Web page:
CERVANTES INSTITUTO ALBUQUERQUE
CERVANTES: A Quixotic Quest with Flamenco
This song is from Cervantes’ poem, “Bailan las Gitanas,” well before the genesis of flamenco and the identification of the gypsies (gitanos) of Andalusia as an outcast class of society. Ironically, the prevailing romantic ideal of nomadic life is evidenced in this poem because the queen is full of jealousy for the freedom and passion of the gypsy girl. The rhythm of this song is tango (ngo), African in origin, as is the fandango, a style you will hear later. Its melody was originally played on the oud, not the guitar.
Flamenco is a relatively new music genre from the 19th century, springing from the European Romantic movement. It has been highly influenced by the many diverse cultures/musical styles/and instruments of the Mediterranean region. Its initial cultural impact was via the power of the voice, as in all oral traditions, and later was to be marked by three elements: rhythm; melody; harmony.
1. OVERVIEW OF TONIGHT’S PRESENTATION: The Effect of Curiosity
2. We know that evolution has occurred through innate human and animal curiosity which morphs to creative ways of problem solving. In your future you will be required to utilize both of these attributes (curiosity and creativity) in your work, relationships and studies, which we hope will be life-long! Which leads us to explore the relevance of:
3. Relevance of D. Miguel De Cervantes. Known today as the first modern novel and Cervantes as the “man who invented fiction” for its unique presentation of the fantastical mind of a fantastical character – Don Quixote – as he attempts to make real his visions and ideals. We will present Cervantes’ self portrait in two artistic forms utilizing his own words.
* Autorretrato (bulerias):
A. A Self-Portrait in Contemporary Contest: Video
Crippled, graying, with a discernible stutter and almost toothless, Cervantes is self-described in this edgy, contemporary compliment to Fernando’s composition. The video was created by David Zerep, who graduated last year from the Belles Artes University in Granada, Spain.
B. Hearing the inherent musicality in verse or text. Fernando’s expertise is in revealing the inherent musicality in the language and poetry of his native Spain, particularly Cervantes, Lorca, Jimenez and Machado
SECOND SONG: “Autorretrato”
4. Presentation of Quixote in English with Illustrations from our book; our book was one of the first in the 1700’s. It is an ideal example of artistic inspiration and collaboration. The first publication in English was in 1612 for volume 1 and 1620 for volume 2. Original Spanish editions were in 1605 and 1615.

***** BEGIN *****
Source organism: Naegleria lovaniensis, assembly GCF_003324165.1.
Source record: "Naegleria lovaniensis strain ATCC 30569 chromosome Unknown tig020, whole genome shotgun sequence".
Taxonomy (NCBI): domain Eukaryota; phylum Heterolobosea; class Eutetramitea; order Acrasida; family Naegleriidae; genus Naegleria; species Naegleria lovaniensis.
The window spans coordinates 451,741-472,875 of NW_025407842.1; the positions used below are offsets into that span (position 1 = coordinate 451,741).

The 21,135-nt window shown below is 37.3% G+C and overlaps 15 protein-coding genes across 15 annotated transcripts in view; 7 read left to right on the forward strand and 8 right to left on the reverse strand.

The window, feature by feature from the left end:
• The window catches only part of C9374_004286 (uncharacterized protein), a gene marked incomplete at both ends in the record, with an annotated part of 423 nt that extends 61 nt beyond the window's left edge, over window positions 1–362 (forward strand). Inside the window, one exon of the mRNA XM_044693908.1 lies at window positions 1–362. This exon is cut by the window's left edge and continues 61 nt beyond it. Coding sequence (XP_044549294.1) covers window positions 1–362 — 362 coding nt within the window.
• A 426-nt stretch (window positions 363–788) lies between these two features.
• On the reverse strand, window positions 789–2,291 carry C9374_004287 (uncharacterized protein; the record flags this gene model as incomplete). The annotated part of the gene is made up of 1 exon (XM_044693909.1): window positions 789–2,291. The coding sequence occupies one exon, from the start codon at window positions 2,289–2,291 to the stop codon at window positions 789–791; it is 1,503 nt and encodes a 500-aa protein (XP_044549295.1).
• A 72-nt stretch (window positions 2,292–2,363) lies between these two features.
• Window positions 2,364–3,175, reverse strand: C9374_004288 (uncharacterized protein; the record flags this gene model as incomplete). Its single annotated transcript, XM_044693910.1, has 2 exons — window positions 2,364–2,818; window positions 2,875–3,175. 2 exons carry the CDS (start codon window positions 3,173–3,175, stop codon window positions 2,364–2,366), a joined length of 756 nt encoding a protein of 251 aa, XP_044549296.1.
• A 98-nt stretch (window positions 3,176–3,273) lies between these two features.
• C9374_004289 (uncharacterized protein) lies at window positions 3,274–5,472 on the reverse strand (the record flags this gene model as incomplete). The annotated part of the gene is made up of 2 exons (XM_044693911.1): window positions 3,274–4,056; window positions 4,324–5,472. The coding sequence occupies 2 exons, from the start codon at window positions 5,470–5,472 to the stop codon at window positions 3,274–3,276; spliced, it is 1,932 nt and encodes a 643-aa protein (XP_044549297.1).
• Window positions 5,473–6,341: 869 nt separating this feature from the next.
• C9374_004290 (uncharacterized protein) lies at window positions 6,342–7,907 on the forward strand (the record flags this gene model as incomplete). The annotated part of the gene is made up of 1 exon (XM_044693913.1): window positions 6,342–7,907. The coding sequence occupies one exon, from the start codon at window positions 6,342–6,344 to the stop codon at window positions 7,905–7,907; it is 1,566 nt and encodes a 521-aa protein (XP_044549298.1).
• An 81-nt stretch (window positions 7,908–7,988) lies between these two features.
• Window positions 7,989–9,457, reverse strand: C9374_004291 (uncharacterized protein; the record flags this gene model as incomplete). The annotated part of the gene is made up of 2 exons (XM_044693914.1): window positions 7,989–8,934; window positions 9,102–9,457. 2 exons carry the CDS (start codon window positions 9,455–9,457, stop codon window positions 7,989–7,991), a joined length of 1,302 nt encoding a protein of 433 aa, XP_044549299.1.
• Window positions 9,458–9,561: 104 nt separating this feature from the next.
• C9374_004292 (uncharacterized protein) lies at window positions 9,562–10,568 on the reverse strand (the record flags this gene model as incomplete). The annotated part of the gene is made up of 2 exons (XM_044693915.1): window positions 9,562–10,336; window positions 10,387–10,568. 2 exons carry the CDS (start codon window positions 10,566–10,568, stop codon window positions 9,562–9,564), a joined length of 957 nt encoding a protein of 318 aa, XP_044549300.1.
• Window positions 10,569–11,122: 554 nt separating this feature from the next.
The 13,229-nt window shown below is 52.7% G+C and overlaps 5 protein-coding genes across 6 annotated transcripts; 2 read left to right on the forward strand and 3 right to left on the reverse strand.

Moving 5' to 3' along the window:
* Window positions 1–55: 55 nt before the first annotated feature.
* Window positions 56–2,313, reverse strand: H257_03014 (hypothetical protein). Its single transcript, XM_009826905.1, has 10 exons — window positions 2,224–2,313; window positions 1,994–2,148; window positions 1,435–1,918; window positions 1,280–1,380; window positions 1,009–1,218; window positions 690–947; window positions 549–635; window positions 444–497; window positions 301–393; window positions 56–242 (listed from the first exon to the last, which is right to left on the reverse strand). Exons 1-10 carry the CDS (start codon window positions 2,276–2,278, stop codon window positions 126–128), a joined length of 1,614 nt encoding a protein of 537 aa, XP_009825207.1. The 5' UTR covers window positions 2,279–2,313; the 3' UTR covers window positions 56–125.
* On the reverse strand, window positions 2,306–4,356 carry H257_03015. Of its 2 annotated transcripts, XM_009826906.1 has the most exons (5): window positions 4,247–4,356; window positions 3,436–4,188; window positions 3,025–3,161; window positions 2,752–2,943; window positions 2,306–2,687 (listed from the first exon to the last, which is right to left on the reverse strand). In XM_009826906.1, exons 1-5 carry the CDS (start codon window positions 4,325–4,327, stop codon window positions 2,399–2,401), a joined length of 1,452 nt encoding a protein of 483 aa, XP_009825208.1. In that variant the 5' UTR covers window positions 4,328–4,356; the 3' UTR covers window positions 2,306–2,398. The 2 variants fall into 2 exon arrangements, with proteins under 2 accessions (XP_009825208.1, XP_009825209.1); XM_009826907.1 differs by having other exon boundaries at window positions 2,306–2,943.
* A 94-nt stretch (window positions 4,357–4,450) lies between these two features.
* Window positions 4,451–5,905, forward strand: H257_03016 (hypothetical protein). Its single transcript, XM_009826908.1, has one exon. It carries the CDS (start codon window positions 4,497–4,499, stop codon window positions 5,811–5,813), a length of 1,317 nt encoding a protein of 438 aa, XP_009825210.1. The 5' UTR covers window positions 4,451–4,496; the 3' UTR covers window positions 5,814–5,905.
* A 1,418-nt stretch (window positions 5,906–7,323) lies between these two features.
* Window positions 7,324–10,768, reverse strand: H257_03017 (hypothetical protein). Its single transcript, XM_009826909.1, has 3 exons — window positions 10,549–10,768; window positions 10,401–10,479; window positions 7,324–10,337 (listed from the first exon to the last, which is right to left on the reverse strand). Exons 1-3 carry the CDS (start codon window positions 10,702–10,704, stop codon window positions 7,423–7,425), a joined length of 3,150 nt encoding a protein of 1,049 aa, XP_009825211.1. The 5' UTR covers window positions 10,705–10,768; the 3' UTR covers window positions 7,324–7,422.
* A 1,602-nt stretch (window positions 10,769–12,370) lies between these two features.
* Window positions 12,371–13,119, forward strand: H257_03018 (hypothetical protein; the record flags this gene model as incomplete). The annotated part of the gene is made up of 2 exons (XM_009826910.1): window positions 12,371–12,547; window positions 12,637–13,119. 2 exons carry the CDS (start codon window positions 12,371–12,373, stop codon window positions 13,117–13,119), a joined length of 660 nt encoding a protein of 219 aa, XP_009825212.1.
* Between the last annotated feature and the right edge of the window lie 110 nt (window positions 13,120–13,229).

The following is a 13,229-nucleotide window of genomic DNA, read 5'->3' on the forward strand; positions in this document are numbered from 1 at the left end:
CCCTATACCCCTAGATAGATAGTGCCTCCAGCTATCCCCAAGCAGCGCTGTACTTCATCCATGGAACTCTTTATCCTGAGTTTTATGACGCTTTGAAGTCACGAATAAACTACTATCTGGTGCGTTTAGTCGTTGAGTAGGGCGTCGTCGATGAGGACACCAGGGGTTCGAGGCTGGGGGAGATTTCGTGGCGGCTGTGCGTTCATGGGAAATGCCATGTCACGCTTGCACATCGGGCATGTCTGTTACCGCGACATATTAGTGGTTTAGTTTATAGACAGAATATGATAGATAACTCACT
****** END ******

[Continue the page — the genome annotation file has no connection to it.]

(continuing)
+ Translation by CHARLES JARVIS of England
+ Illustrations: 700 remarkable etchings, some of which are on the screen now, are by TONY JOHANNOT of France
+ As a stellar example of the evolution of language, our title tonight is taken from a word formed from Cervantes’s title: QUIXOTIC – both a verb and an adjective!
THIRD SONG: “Coplee usted Don Quijote” (fandango, malagueñas)
A Lament: “Ha perdido el reino. . .” – “He has lost the kingdom. . .”
The malagueñas were sweet songs hidden and protected for centuries by the muslims in the mountains of southern Spain and serve as inspiration for a form of flamenco dance we know today.
5. “CARDENIO”: An Artistic Metamorphosis with Shakespeare
Surprisingly there was another artistic metamorphosis to be found in the theater of Shakespeare. Not only did Cervantes and Shakespeare die within a day of each other 400 years ago last April, Shakespeare read “Don Quixote” and was inspired (!) to write a play based on one of Cervantes’ characters: Cardenio. This was one of his last six plays, three of which are set on the perilous seas, including “The Tempest” and three are set in magical lands, including “Cardenio,” considered by some to be second only to “Romeo and Juliet as penultimate romantic theater. It is complete with betrayal, manipulation, and entanglements; in the course of the play we are witness to suicide by sword, a ghost rising and speaking, sexual molestation of a corpse, poisoning by a kiss, a royal crowning of a spirit known as the Queen of Silence; and in the end –
FIVE DEAD CHARACTERS ON THE STAGE!
FOURTH SONG: “Soneto de Cardenio” (colombiana)
from chapter 23 of Don Quixote
6. “ALTISIDORA” a very long poem en chapters 44-46. It features a caballero (our hero!), who overhears the desires of Altisidora and thinks the longing is about him! Alas, his heart belongs to Dulcinea, but he sees himself as a joven and, therefore, naturally desirable (!) who wants to be the object of affection. Altisidora, of course, is not seeing him this way and wants only to be the object of a different suitor’s desire. A comical turn true to our hero’s delusions. It is presented in guajiras and tango styles and will be followed by the “Tangos de Granada.”
FIFTH SONG: “Altisidora” (guajiras)
SIXTH SONG: “Tangos de Granada” para Altisidora
7. “Epitaph of Don Quixote and Dulcinea” – As you have observed , Carlos has changed instruments throughout our presentation, based on Fernando’s compositions or the era from which a melody originated. He is inventing a new method whereby he is adapting flamenco for the oud. Our simple overview of “Don Quixote” ends with an ancient Sephardic lullaby (a durme), which evolves into flamenco style.
SEVENTH SONG: new music composed by Fernando
8. Thank you to DON ANASTASIO SANCHEZ ZAMORANO of the Instituto Cervantes and to the staff of the National Hispanic Cultural Center for hosting us tonight!
EIGHTH SONG: Vidalita del Mozo de Mulas
From Ken Robinson, himself a British, a tilting-at-windmills educative revolutionary, here is a little story about perception, creativity and curiosity: tell anecdote of the little girl drawing a picture of God. We end with the “Tangos Bailan las Gitanas.”